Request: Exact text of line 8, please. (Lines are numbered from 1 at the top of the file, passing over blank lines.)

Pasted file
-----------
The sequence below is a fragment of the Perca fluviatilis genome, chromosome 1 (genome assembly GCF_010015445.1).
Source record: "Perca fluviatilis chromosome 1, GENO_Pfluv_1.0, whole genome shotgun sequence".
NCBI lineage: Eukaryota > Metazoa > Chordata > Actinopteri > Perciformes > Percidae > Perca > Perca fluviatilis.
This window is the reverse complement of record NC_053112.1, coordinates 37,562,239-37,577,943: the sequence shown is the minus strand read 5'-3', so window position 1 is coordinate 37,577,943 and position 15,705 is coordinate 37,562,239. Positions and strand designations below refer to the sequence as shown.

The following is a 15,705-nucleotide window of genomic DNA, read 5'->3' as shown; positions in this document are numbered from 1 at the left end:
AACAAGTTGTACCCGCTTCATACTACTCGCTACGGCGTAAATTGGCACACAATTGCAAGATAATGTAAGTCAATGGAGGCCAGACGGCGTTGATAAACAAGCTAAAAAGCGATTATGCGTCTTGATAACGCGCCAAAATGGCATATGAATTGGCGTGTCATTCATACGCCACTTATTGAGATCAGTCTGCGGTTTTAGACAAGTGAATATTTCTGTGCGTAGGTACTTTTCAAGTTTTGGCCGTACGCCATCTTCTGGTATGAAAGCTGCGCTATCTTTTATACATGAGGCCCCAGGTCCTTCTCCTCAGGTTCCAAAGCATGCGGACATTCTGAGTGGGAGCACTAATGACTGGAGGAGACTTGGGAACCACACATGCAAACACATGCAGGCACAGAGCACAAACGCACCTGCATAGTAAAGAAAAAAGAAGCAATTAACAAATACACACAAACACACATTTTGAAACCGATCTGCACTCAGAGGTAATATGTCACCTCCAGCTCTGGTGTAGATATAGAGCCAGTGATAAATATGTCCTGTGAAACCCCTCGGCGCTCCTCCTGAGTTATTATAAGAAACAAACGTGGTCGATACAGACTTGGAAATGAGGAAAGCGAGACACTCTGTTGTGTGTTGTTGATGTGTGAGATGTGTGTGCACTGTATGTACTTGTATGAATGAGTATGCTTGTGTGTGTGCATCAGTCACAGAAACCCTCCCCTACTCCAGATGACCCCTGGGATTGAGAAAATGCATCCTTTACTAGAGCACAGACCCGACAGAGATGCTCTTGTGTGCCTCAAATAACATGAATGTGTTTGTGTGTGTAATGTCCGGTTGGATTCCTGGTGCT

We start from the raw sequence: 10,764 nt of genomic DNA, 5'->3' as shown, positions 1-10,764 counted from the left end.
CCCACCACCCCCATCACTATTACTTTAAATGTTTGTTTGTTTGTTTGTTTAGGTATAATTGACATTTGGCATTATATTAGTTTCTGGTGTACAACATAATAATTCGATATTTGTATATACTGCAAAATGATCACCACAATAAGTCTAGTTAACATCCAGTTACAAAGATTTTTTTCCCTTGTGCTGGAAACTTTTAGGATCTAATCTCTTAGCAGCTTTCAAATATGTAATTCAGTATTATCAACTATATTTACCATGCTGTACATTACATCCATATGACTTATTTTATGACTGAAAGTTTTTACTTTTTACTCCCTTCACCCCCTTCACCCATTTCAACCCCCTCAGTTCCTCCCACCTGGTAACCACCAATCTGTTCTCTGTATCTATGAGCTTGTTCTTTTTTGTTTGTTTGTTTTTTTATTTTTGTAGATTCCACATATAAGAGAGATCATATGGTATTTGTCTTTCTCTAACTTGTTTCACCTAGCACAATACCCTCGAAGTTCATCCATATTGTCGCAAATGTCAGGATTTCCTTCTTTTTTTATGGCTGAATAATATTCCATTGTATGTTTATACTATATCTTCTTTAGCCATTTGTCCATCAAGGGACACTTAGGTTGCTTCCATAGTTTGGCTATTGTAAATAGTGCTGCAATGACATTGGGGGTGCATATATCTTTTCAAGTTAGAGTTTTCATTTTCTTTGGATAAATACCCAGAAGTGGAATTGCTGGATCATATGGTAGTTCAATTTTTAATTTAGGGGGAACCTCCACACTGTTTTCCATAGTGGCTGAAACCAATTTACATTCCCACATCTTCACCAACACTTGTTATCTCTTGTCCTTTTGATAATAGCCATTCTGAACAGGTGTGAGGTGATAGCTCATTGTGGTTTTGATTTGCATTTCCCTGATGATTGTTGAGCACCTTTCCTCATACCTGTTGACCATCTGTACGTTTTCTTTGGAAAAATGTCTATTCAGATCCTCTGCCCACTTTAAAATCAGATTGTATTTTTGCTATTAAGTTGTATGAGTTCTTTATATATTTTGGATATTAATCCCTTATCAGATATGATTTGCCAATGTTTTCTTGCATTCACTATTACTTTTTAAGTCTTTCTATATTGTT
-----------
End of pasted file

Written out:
CCCACCACCCCCATCACTATTACTTTAAATGTTTGTTTGTTTGTTTGTTTAGGTATAATTGACATTTGGCATTATATTAGTTTCTGGTGTACAACATAATAATTCGATATTTGTATATACTGCAAAATGATCACCACAATAAGTCTAGTTAACATCCAGTTACAAAGATTTTTTTCCCTTGTGCTGGAAACTTTTAGGATCTAATCTCTTAGCAGCTTTCAAATATGTAATTCAGTATTATCAACTATATTTACCATGCTGTACATTACATCCATATGACTTATTTTATGACTGAAAGTTTTTACTTTTTACTCCCTTCACCCCCTTCACCCATTTCAACCCCCTCAGTTCCTCCCACCTGGTAACCACCAATCTGTTCTCTGTATCTATGAGCTTGTTCTTTTTTGTTTGTTTGTTTTTTTATTTTTGTAGATTCCACATATAAGAGAGATCATATGGTATTTGTCTTTCTCTAACTTGTTTCACCTAGCACAATACCCTCGAAGTTCATCCATATTGTCGCAAATGTCAGGATTTCCTTCTTTTTTTATGGCTGAATAATATTCCATTGTATGTTTATACTATATCTTCTTTAGCCATTTGTCCATCAAGGGACACTTAGGTTGCTTCCATAGTTTGGCTATTGTAAATAGTGCTGCAATGACATTGGGGGTGCATATATCTTTTCAAGTTAGAGTTTTCATTTTCTTTGGATAAATACCCAGAAGTGGAATTGCTGGATCATATGGTAGTTCAATTTTTAATTTAGGGGGAACCTCCACACTGTTTTCCATAGTGGCTGAAACCAATTTACATTCCCACATCTTCACCAACACTTGTTATCTCTTGTCCTTTTGATAATAGCCATTCTGAACAGGTGTGAGGTGATAGCTCATTGTGGTTTTGATTTGCATTTCCCTGATGATTGTTGAGCACCTTTCCTCATACCTGTTGACCATCTGTACGTTTTCTTTGGAAAAATGTCTATTCAGATCCTCTGCCCACTTTAAAATCAGATTGTATTTTTGCTATTAAGTTGTATGAGTTCTTTATATATTTTGGATATTAATCCCTTATCAGATATGATTTGCCAATGTTTTCTTGCATTCACTATTACTTTTTAAGTCTTTCTATATTGTT